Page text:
Tracee Ellis Ross and her company, Joy Mill Entertainment, are reportedly being sued by her former assistant, who claims she was not paid overtime. The “Black-ish” star is presently rejecting all charges and requesting that the lawsuit be dismissed, according to Radar Online.
Samantha Wilkins began working for the actress on Nov. 15, 2019, and completed her employment on July 12, 2021, according to court documents acquired by Radar Online. She was paid $25 per hour at first, with overtime and lunch breaks available. According to the lawsuit, a month later, Ross “decided to categorize Wilkins as an exempt employee and paid a compensation of $70,000 per year.”
Wilkins’ pay was increased to $100,000 per year in September 2020, meaning she would no longer be eligible for overtime. According to the lawsuit, Ross misclassified Wilkins as an exempt employee in order to avoid paying her correctly. In November 2020, the actress reversed her decision and began paying Wilkins on an hourly basis as a non-exempt employee. Despite the long hours Wilkins worked, money was supposedly owing to him.
“They illegally paid Wilkins a salary, without regard to the number of hours that she worked, the number of hours that she was on call, the overtime and double-time hours that she works, or the meal and rest periods that she missed,” the lawsuit asserts.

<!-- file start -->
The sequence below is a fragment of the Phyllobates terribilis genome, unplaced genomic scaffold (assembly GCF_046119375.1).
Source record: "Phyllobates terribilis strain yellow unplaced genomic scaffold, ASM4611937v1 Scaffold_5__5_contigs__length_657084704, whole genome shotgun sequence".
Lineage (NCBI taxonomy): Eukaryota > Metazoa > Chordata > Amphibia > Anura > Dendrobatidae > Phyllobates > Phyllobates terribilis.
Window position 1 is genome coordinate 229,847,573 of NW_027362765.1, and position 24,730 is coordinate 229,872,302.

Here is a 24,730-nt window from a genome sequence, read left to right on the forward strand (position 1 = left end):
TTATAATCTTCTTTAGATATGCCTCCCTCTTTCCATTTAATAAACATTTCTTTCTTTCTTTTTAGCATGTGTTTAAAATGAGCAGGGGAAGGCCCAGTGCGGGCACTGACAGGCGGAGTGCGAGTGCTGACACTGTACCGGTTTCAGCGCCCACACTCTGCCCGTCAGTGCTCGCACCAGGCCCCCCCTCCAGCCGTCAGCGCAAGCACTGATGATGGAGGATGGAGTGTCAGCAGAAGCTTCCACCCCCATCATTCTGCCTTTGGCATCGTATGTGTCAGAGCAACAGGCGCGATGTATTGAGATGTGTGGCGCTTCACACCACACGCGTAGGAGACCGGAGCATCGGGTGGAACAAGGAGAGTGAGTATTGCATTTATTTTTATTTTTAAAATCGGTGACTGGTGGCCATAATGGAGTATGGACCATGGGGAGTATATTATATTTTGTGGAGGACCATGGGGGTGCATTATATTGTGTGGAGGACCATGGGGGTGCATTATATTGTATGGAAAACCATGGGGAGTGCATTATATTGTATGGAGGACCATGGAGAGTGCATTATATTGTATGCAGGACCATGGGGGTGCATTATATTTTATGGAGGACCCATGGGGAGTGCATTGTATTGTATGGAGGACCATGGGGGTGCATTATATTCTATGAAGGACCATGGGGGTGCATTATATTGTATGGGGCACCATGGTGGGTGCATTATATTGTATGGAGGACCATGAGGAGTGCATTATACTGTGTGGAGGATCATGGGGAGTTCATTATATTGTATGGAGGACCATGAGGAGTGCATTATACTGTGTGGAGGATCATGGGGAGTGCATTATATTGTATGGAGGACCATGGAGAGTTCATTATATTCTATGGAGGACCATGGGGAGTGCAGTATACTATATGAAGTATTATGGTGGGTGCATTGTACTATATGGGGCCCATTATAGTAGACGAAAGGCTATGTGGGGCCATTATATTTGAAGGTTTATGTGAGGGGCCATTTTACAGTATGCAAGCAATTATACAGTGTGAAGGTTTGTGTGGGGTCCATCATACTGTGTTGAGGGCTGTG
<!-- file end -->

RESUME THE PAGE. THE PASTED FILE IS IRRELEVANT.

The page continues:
Although she frequently worked more than 12 hours a day, the former assistant stated that she was not paid overtime. She also says that “lunch and rest breaks were often denied” to her.
Wilkins is suing for allegedly underpaid wages and damages in the amount of $25,000 for “Labor Code Violations.”
“Defendants knowingly and intentionally failed to furnish Wilkins with wage statements that accurately reflected all of the information required by Labor Code 226,” the lawsuit read. “The acts and conduct of each and every defendant were intentional, harassing, and/or not a formal part of Wilkins’s employment and were not the result of a legitimate business necessity.”
Ross is requesting that the litigation be moved to private arbitration and out of the public spotlight while it is still ongoing. She claims that she and her employer paid the entire amount due.